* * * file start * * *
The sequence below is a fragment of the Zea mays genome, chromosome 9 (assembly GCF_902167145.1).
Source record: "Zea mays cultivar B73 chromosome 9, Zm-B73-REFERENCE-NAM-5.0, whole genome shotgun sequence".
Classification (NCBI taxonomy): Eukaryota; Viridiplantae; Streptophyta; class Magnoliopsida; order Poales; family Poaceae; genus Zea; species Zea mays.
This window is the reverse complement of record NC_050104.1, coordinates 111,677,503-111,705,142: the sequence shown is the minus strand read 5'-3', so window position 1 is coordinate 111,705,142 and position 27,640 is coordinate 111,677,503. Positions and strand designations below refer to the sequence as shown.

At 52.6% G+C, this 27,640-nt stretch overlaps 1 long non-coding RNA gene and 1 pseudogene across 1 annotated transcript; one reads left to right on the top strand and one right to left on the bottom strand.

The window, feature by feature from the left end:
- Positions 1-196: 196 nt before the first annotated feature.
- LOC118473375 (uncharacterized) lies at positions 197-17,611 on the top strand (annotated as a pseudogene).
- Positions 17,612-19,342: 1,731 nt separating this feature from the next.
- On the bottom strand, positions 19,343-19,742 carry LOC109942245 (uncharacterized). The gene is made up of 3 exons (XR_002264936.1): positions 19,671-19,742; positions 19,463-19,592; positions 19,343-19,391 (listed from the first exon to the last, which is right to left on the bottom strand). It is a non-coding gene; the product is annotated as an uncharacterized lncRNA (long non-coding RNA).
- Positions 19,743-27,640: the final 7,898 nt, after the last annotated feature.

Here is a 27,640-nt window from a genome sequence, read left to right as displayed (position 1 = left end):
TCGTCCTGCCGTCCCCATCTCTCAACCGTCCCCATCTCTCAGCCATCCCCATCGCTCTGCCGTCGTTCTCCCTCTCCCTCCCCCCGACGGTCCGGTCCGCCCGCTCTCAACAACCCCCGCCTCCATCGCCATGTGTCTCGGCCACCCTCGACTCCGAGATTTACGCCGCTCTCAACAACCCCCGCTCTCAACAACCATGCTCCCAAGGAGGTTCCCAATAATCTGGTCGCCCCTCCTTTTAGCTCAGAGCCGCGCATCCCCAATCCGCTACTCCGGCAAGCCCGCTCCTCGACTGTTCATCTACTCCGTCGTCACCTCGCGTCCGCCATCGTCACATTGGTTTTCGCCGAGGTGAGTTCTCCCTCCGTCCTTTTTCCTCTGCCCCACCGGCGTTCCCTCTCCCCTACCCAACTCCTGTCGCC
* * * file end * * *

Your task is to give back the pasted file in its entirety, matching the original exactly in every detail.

The sequence below is a fragment of the Zea mays genome, chromosome 9 (assembly GCF_902167145.1).
Source record: "Zea mays cultivar B73 chromosome 9, Zm-B73-REFERENCE-NAM-5.0, whole genome shotgun sequence".
Classification (NCBI taxonomy): Eukaryota; Viridiplantae; Streptophyta; class Magnoliopsida; order Poales; family Poaceae; genus Zea; species Zea mays.
This window is the reverse complement of record NC_050104.1, coordinates 111,677,503-111,705,142: the sequence shown is the minus strand read 5'-3', so window position 1 is coordinate 111,705,142 and position 27,640 is coordinate 111,677,503. Positions and strand designations below refer to the sequence as shown.

At 52.6% G+C, this 27,640-nt stretch overlaps 1 long non-coding RNA gene and 1 pseudogene across 1 annotated transcript; one reads left to right on the top strand and one right to left on the bottom strand.

The window, feature by feature from the left end:
- Positions 1-196: 196 nt before the first annotated feature.
- LOC118473375 (uncharacterized) lies at positions 197-17,611 on the top strand (annotated as a pseudogene).
- Positions 17,612-19,342: 1,731 nt separating this feature from the next.
- On the bottom strand, positions 19,343-19,742 carry LOC109942245 (uncharacterized). The gene is made up of 3 exons (XR_002264936.1): positions 19,671-19,742; positions 19,463-19,592; positions 19,343-19,391 (listed from the first exon to the last, which is right to left on the bottom strand). It is a non-coding gene; the product is annotated as an uncharacterized lncRNA (long non-coding RNA).
- Positions 19,743-27,640: the final 7,898 nt, after the last annotated feature.

Here is a 27,640-nt window from a genome sequence, read left to right as displayed (position 1 = left end):
TCGTCCTGCCGTCCCCATCTCTCAACCGTCCCCATCTCTCAGCCATCCCCATCGCTCTGCCGTCGTTCTCCCTCTCCCTCCCCCCGACGGTCCGGTCCGCCCGCTCTCAACAACCCCCGCCTCCATCGCCATGTGTCTCGGCCACCCTCGACTCCGAGATTTACGCCGCTCTCAACAACCCCCGCTCTCAACAACCATGCTCCCAAGGAGGTTCCCAATAATCTGGTCGCCCCTCCTTTTAGCTCAGAGCCGCGCATCCCCAATCCGCTACTCCGGCAAGCCCGCTCCTCGACTGTTCATCTACTCCGTCGTCACCTCGCGTCCGCCATCGTCACATTGGTTTTCGCCGAGGTGAGTTCTCCCTCCGTCCTTTTTCCTCTGCCCCACCGGCGTTCCCTCTCCCCTACCCAACTCCTGTCGCC